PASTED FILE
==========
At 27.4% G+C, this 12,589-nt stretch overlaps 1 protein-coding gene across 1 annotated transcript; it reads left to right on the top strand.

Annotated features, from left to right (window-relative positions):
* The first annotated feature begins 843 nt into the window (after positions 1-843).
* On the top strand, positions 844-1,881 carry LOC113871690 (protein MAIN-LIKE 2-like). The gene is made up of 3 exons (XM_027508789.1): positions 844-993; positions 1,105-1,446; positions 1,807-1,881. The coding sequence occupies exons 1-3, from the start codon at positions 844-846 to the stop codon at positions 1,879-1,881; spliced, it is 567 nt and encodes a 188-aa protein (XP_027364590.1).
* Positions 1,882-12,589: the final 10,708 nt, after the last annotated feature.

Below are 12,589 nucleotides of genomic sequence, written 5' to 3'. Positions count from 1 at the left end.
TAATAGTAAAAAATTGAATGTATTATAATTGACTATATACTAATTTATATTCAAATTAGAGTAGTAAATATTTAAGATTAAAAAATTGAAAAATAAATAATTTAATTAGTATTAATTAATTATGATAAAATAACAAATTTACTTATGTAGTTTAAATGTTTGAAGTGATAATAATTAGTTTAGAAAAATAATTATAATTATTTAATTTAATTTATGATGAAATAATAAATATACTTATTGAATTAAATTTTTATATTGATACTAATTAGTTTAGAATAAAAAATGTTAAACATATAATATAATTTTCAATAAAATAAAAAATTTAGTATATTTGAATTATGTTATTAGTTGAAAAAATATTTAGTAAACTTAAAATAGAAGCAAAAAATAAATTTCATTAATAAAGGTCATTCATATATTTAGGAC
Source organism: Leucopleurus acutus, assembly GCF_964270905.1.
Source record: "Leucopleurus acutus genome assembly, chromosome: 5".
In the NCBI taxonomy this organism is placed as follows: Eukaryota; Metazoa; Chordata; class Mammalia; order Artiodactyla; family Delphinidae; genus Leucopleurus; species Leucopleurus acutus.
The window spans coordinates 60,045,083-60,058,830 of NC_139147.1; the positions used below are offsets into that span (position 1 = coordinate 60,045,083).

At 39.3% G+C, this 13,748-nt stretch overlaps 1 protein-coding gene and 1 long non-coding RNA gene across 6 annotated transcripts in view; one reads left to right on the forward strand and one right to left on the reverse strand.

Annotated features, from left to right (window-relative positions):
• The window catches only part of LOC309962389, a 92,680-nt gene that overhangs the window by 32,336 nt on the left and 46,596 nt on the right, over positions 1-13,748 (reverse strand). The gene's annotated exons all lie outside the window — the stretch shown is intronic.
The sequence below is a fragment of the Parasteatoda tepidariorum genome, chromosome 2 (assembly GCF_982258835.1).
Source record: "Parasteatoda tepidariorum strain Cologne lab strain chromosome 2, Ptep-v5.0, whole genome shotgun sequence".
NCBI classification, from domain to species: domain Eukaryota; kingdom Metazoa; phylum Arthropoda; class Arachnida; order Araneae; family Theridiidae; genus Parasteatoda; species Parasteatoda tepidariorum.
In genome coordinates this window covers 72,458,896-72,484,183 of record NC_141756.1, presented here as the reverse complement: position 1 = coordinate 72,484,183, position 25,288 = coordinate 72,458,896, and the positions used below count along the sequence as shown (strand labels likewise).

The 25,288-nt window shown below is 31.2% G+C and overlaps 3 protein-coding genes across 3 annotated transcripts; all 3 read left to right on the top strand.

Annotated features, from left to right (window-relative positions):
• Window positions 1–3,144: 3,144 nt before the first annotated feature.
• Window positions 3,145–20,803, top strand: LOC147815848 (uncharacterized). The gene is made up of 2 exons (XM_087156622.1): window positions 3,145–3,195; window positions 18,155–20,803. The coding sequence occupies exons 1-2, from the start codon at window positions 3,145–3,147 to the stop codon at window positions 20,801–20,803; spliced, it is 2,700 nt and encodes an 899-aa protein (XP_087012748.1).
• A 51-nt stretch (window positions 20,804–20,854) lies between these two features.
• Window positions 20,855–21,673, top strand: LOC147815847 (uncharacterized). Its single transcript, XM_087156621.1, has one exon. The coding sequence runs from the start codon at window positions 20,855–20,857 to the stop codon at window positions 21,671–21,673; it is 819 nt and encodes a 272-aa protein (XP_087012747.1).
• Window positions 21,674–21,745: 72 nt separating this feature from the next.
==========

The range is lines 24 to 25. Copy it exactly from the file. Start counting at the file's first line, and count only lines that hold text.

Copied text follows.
• Window positions 20,855–21,673, top strand: LOC147815847 (uncharacterized). Its single transcript, XM_087156621.1, has one exon. The coding sequence runs from the start codon at window positions 20,855–20,857 to the stop codon at window positions 21,671–21,673; it is 819 nt and encodes a 272-aa protein (XP_087012747.1).
• Window positions 21,674–21,745: 72 nt separating this feature from the next.